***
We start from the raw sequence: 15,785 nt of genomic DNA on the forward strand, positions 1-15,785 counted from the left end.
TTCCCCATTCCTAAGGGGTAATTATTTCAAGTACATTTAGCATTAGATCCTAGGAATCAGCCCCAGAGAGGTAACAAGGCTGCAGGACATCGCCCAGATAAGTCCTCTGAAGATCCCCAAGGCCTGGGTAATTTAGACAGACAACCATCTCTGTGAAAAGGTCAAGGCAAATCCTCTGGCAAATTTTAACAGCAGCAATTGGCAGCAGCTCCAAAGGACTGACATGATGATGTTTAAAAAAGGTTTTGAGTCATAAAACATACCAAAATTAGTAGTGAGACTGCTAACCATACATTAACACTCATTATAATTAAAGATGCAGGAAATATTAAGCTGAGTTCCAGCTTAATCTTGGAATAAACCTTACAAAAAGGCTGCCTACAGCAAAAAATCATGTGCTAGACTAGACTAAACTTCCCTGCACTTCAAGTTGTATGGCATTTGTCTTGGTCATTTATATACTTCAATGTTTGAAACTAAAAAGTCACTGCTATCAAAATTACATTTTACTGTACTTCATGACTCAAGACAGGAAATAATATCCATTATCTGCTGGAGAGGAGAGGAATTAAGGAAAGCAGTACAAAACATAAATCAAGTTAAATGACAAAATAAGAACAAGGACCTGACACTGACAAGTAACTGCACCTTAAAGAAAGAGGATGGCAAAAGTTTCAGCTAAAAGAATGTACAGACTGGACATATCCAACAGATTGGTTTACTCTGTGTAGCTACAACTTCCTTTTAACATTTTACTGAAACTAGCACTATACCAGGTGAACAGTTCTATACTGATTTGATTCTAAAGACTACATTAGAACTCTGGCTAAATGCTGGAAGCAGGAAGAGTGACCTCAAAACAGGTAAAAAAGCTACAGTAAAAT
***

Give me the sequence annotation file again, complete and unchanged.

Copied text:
We start from the raw sequence: 15,785 nt of genomic DNA on the forward strand, positions 1-15,785 counted from the left end.
TTCCCCATTCCTAAGGGGTAATTATTTCAAGTACATTTAGCATTAGATCCTAGGAATCAGCCCCAGAGAGGTAACAAGGCTGCAGGACATCGCCCAGATAAGTCCTCTGAAGATCCCCAAGGCCTGGGTAATTTAGACAGACAACCATCTCTGTGAAAAGGTCAAGGCAAATCCTCTGGCAAATTTTAACAGCAGCAATTGGCAGCAGCTCCAAAGGACTGACATGATGATGTTTAAAAAAGGTTTTGAGTCATAAAACATACCAAAATTAGTAGTGAGACTGCTAACCATACATTAACACTCATTATAATTAAAGATGCAGGAAATATTAAGCTGAGTTCCAGCTTAATCTTGGAATAAACCTTACAAAAAGGCTGCCTACAGCAAAAAATCATGTGCTAGACTAGACTAAACTTCCCTGCACTTCAAGTTGTATGGCATTTGTCTTGGTCATTTATATACTTCAATGTTTGAAACTAAAAAGTCACTGCTATCAAAATTACATTTTACTGTACTTCATGACTCAAGACAGGAAATAATATCCATTATCTGCTGGAGAGGAGAGGAATTAAGGAAAGCAGTACAAAACATAAATCAAGTTAAATGACAAAATAAGAACAAGGACCTGACACTGACAAGTAACTGCACCTTAAAGAAAGAGGATGGCAAAAGTTTCAGCTAAAAGAATGTACAGACTGGACATATCCAACAGATTGGTTTACTCTGTGTAGCTACAACTTCCTTTTAACATTTTACTGAAACTAGCACTATACCAGGTGAACAGTTCTATACTGATTTGATTCTAAAGACTACATTAGAACTCTGGCTAAATGCTGGAAGCAGGAAGAGTGACCTCAAAACAGGTAAAAAAGCTACAGTAAAAT